Meghan Markle, Harry speak out on ‘media’s predatory practices’ after PI says he was told to get info illegally
Meghan Markle and Prince Harry have broken their silence after a report claimed that a detective Daniel Portley-Hanks, was hired to get private information about the Duchess and her family by the British tabloid, The Sun. The story was first covered by Byline Investigates -- a team of journalists crowdfunded to cover stories that other media organizations won’t -- which was also shared with the BBC and the New York Times, who have also interviewed Portley-Hanks and also cross-checked his evidence.
The private investigator based out of Los Angeles, who has now retired, said he obtained information about the Duchess of Sussex and her family members for The Sun using illegal methods that included her phone number, addresses, and even her social security number by deception -- a criminal offense in the US, as it is in the UK. He also extracted information about the 39-year-old’s former husband and an ex-boyfriend. “Pretty much everything I found out they could find out themselves using legal means – with the exception of the social security numbers,” Portley-Hanks told BBC.
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After the shocking revelation was made, a spokesperson for the Duke and Duchess of Sussex released a statement that read, “The Duke and Duchess of Sussex feel that today is an important moment of reflection for the media industry and society at large, as this investigative report shows that the predatory practices of days past are still ongoing, reaping irreversible damage for families and relationships. They are grateful to those working in media who stand for upholding the values of journalism, which are needed now more than ever before.”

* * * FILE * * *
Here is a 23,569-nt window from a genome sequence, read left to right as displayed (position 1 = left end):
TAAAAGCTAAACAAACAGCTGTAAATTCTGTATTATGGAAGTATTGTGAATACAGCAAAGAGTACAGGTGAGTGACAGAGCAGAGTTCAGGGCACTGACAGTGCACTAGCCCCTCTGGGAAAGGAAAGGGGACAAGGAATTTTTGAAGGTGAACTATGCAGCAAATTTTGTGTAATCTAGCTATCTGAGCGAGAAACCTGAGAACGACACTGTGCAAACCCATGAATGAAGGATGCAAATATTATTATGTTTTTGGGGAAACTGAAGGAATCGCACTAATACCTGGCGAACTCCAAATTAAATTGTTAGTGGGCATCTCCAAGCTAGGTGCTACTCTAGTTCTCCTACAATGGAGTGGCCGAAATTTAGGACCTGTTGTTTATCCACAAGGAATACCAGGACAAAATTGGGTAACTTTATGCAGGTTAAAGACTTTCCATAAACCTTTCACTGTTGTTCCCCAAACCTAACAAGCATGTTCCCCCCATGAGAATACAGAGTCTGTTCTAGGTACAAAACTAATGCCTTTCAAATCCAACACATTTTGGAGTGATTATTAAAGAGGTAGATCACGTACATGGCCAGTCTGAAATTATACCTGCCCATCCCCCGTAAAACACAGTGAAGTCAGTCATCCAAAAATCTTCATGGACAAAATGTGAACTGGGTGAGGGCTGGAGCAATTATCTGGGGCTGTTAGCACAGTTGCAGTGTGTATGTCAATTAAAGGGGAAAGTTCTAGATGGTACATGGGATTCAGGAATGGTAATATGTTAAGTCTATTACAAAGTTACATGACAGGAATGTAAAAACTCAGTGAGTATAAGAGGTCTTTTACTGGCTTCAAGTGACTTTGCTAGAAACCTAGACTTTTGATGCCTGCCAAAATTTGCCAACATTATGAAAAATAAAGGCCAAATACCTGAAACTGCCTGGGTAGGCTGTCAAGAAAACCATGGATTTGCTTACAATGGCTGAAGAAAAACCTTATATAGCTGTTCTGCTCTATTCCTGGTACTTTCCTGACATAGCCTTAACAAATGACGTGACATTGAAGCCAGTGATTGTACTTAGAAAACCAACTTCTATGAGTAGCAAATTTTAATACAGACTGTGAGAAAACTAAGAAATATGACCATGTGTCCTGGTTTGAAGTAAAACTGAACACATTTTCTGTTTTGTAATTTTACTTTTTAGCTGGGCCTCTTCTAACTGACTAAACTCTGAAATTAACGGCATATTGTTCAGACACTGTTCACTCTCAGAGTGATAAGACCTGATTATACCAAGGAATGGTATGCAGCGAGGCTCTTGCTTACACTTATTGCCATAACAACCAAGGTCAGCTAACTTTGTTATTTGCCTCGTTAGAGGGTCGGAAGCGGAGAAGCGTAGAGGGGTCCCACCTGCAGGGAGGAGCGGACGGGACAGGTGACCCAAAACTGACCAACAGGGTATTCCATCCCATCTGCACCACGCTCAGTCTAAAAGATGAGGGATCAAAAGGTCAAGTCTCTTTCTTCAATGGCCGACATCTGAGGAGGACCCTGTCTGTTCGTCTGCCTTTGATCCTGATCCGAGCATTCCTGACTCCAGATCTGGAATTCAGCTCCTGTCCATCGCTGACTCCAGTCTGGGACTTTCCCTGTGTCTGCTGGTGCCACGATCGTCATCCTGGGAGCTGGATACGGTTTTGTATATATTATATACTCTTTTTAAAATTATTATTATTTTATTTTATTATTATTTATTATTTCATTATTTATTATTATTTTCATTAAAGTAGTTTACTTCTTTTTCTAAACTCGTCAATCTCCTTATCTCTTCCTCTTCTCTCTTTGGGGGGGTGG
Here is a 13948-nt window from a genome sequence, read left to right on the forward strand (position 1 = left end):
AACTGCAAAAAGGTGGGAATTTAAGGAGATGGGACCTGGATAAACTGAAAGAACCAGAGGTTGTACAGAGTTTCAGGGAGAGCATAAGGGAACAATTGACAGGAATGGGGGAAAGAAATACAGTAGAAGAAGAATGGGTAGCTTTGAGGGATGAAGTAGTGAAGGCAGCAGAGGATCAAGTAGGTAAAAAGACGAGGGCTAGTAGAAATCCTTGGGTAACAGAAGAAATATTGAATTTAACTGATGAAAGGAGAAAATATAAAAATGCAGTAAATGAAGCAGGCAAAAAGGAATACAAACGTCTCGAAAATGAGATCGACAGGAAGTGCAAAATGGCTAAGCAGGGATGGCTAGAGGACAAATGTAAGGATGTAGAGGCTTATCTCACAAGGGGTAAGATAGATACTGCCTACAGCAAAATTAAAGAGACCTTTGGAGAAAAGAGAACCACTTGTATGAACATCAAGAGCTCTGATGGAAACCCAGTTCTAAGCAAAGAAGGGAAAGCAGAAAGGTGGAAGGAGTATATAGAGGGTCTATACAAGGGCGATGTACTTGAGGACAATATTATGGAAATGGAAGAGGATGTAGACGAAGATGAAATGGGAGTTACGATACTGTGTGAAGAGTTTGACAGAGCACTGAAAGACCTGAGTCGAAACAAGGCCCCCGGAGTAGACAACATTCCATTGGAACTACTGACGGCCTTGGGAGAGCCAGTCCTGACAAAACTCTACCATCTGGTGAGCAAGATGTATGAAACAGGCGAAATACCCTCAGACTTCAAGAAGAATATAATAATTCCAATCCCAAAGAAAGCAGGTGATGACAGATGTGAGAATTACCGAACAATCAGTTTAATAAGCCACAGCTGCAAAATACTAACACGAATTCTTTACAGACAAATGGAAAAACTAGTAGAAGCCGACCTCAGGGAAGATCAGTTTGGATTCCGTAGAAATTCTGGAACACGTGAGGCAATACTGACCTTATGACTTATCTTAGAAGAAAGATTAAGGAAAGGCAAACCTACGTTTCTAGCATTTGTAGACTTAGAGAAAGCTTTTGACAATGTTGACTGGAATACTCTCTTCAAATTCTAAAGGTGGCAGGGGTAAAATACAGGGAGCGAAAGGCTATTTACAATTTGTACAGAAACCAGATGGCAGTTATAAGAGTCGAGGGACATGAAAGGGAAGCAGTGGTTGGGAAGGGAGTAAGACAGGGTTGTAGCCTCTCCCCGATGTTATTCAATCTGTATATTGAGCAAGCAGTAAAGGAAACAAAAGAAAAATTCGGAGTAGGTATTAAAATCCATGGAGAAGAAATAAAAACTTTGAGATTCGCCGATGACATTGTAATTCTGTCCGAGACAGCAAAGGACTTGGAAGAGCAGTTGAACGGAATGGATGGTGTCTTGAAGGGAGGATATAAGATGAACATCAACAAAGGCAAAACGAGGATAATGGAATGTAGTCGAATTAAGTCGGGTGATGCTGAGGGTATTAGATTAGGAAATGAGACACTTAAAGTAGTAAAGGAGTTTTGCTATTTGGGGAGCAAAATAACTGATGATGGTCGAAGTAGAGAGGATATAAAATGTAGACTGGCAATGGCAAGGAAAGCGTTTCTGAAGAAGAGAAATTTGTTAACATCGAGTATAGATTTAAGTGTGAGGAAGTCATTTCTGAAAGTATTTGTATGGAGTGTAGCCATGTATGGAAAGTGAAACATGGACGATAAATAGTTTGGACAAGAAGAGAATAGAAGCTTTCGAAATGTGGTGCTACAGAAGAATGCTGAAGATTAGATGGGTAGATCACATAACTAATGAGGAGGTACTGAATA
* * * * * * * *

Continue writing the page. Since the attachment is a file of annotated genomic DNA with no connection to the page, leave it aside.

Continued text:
The detective also spoke with The New York Times and told the publication that initially when he signed a letter for The Sun, he said he wouldn’t “use any illegal methods to locate people or do background checks,” but “then the reporters came back to me and said, ‘But if you want to get work, keep doing what you’ve been doing,’ with a nod and a wink.” He also said to the publication that it was the March 7 interview of Meghan and Harry with Oprah Winfrey that inspired him to reveal the truth. “My relationship with tabloid media was purely about my pocketbook. Meghan Markle’s name didn’t mean anything to me. I had no idea she was connected to the royal family,” he said
In addition, Portley-Hanks told Byline Investigates: “I’m sorry to Meghan Markle and Prince Harry for targeting her family, particularly her dad, on behalf of The Sun. I never wanted to cause Meghan Markle harm, and wouldn’t have done the job if I’d have known it would lead to all these problems. I also wanted to take this opportunity to apologize to The Queen, because I realize the harm of what I did for The Sun has affected the whole family.”
Meanwhile, News Group Newspapers, the publishers of The Sun, sent a statement to BBC confirming that though they hired Portley-Hanks, they had no idea he was using illegal methods. The statement said, “In 2016, The Sun made a legitimate request of Mr. Hanks to research contact details and addresses for Meghan Markle and possible relatives using legal databases which he had a license to use. The information he provided could not and did not raise any concerns that he had used illegal practices to obtain the information. At no time did The Sun request the social security number of Meghan Markle, nor use the information he provided for any unlawful practice.”